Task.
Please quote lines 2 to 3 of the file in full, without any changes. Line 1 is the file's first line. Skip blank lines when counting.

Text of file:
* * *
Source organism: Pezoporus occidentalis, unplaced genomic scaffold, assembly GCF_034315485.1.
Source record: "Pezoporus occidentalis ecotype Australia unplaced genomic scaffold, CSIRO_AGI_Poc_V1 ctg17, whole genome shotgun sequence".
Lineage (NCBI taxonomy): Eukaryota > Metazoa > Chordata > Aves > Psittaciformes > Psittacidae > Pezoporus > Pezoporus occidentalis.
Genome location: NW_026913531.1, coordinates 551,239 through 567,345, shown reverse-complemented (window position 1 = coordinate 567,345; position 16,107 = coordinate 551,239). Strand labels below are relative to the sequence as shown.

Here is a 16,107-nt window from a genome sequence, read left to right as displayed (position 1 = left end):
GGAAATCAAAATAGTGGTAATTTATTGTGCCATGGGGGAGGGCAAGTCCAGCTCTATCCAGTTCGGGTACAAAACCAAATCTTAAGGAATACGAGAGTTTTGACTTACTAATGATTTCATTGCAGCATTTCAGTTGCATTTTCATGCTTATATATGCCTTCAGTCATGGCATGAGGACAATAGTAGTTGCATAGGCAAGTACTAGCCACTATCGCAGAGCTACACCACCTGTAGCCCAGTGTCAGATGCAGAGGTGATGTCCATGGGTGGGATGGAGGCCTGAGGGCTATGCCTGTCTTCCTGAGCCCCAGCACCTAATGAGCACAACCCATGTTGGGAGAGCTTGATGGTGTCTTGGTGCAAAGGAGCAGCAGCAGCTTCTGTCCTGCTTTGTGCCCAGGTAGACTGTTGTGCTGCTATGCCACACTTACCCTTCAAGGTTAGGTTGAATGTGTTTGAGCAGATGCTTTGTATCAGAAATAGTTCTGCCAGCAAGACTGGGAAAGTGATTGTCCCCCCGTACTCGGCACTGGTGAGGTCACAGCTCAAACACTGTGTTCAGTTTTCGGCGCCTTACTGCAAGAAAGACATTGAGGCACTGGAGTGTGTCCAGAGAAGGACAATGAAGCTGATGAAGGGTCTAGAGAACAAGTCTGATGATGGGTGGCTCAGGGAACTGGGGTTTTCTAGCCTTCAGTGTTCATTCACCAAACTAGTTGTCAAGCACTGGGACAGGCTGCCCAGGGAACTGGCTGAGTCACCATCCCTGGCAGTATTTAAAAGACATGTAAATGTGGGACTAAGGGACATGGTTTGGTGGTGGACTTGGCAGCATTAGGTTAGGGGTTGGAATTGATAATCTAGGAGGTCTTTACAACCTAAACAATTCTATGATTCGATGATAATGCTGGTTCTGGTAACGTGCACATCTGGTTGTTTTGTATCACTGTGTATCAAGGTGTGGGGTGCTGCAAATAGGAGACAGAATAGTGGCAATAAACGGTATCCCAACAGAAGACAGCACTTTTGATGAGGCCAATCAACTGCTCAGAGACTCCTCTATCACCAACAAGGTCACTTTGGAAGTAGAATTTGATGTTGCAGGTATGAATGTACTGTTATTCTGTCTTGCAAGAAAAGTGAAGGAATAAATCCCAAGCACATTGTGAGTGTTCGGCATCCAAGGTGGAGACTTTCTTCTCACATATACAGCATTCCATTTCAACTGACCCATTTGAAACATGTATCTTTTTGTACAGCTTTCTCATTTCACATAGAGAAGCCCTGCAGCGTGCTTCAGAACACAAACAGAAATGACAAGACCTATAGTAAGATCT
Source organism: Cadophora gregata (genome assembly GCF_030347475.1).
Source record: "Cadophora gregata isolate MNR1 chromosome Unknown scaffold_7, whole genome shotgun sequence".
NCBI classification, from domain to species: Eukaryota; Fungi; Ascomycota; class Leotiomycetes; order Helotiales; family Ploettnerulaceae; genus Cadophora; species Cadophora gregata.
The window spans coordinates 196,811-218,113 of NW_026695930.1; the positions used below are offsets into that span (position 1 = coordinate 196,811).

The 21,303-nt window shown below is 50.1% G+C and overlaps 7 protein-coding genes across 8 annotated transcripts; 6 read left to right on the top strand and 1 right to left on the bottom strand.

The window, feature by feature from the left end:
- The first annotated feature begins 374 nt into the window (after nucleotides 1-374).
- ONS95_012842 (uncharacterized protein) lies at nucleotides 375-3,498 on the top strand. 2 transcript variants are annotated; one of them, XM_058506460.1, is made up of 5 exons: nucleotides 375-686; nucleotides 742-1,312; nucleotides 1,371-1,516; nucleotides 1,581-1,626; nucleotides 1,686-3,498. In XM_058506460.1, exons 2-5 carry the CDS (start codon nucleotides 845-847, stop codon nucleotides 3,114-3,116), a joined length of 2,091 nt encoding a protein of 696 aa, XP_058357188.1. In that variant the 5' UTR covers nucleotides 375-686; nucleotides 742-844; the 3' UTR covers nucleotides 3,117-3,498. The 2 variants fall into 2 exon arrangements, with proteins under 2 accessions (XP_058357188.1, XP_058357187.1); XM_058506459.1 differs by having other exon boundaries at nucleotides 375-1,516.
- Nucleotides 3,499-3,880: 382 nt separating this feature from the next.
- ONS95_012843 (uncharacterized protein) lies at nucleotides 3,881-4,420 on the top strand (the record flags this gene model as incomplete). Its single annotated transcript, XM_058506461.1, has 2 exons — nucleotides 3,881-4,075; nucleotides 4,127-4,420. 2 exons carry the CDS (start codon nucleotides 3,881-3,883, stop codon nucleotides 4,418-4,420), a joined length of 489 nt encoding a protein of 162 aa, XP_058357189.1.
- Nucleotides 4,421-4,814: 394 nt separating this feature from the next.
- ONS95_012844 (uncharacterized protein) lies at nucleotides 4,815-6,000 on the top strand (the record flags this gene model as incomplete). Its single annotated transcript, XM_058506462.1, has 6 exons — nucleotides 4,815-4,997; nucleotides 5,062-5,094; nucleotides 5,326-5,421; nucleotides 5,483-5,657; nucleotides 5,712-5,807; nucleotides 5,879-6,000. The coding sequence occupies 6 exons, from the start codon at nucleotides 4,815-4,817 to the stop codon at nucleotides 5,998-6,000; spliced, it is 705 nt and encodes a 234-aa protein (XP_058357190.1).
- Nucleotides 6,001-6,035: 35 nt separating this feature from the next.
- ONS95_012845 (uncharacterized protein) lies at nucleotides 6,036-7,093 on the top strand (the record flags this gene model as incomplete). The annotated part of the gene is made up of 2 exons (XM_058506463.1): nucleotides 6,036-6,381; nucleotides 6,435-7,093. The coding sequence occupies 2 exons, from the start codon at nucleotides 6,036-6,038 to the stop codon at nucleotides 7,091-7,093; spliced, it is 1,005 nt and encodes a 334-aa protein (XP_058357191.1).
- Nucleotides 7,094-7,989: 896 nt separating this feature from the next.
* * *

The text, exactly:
Source record: "Pezoporus occidentalis ecotype Australia unplaced genomic scaffold, CSIRO_AGI_Poc_V1 ctg17, whole genome shotgun sequence".
Lineage (NCBI taxonomy): Eukaryota > Metazoa > Chordata > Aves > Psittaciformes > Psittacidae > Pezoporus > Pezoporus occidentalis.